From a business perspective, what are the benefits of adhering to both legal and faith-based frameworks?
We recognize that we must operate in a commercial environment; that’s the way that America works. But at the same time, we must assure we remain true to who we are in carrying out our mission. I’ve worked in both worlds—for-profit and not-for-profit healthcare. The outcome of decisions made between for-profit and not-for-profit entities may not be different, but the way the decision is made is extremely different. The discernment of who’s involved and considered stakeholders is very different; we really see ourselves as partners with our communities rather than merely a service provider.
What’s an example of how stakeholders are brought to the table at FMOLHS?
Before we transitioned a community hospital into a teaching hospital in Baton Rouge, Louisiana, we started with the hospital medical staff. We knew that if the physicians would not support the effort, then we would never be successful. We also spent a great deal of time with the community, with our local government leadership, to address how we would assure populations had appropriate access to healthcare services.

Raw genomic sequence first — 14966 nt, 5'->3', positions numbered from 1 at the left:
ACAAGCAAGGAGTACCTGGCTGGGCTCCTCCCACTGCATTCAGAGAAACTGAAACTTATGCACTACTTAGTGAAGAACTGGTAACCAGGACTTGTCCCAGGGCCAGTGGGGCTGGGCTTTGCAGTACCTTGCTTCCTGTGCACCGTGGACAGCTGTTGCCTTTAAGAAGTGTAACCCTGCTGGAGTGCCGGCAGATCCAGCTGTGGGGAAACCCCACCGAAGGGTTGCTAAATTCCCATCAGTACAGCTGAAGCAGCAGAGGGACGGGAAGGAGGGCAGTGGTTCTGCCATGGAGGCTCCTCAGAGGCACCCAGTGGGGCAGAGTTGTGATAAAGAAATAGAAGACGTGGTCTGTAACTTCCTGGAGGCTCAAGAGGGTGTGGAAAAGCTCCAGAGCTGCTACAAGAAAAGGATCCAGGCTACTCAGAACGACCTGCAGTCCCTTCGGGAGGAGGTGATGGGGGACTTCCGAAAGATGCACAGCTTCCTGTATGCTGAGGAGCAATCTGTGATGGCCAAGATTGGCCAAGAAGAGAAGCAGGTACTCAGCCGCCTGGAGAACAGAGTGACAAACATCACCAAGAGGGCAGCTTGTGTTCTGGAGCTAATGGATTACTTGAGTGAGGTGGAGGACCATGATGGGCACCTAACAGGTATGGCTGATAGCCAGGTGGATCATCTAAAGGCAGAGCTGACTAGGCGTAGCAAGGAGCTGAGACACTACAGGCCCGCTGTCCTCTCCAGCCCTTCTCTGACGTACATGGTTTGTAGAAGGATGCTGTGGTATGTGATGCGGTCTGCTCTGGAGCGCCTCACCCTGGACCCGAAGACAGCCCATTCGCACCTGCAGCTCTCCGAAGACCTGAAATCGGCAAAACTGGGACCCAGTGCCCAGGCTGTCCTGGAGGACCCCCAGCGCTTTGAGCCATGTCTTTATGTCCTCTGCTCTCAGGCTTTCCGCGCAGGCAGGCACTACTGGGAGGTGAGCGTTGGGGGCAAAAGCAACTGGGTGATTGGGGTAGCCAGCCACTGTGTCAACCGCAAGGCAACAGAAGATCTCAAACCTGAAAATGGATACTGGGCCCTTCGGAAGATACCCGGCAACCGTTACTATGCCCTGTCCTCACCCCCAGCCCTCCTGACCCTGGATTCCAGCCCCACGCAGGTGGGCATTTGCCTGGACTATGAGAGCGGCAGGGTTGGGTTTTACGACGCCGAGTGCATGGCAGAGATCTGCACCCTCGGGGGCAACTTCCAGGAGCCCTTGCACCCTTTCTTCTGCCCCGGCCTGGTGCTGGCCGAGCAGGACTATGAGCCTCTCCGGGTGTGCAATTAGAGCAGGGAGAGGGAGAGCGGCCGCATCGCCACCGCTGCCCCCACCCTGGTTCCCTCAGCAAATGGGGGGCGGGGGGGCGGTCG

We have all the competitive pressures that impact any business, but with every decision, we focus on how we can best care for the patient.
Then how would you describe the cultural impact on the organization itself as it becomes more integrated?
It’s big. We have about thirteen thousand team members system wide, and they are really energized by the message because it’s providing an outward response to all the consolidations that are going on in healthcare. Instead of looking to partner with another system, we have decided to strategically grow ourselves to ensure stability. We have been a system of different hospitals in separate markets, and now we are continuing to coordinate that activity as an integrated system.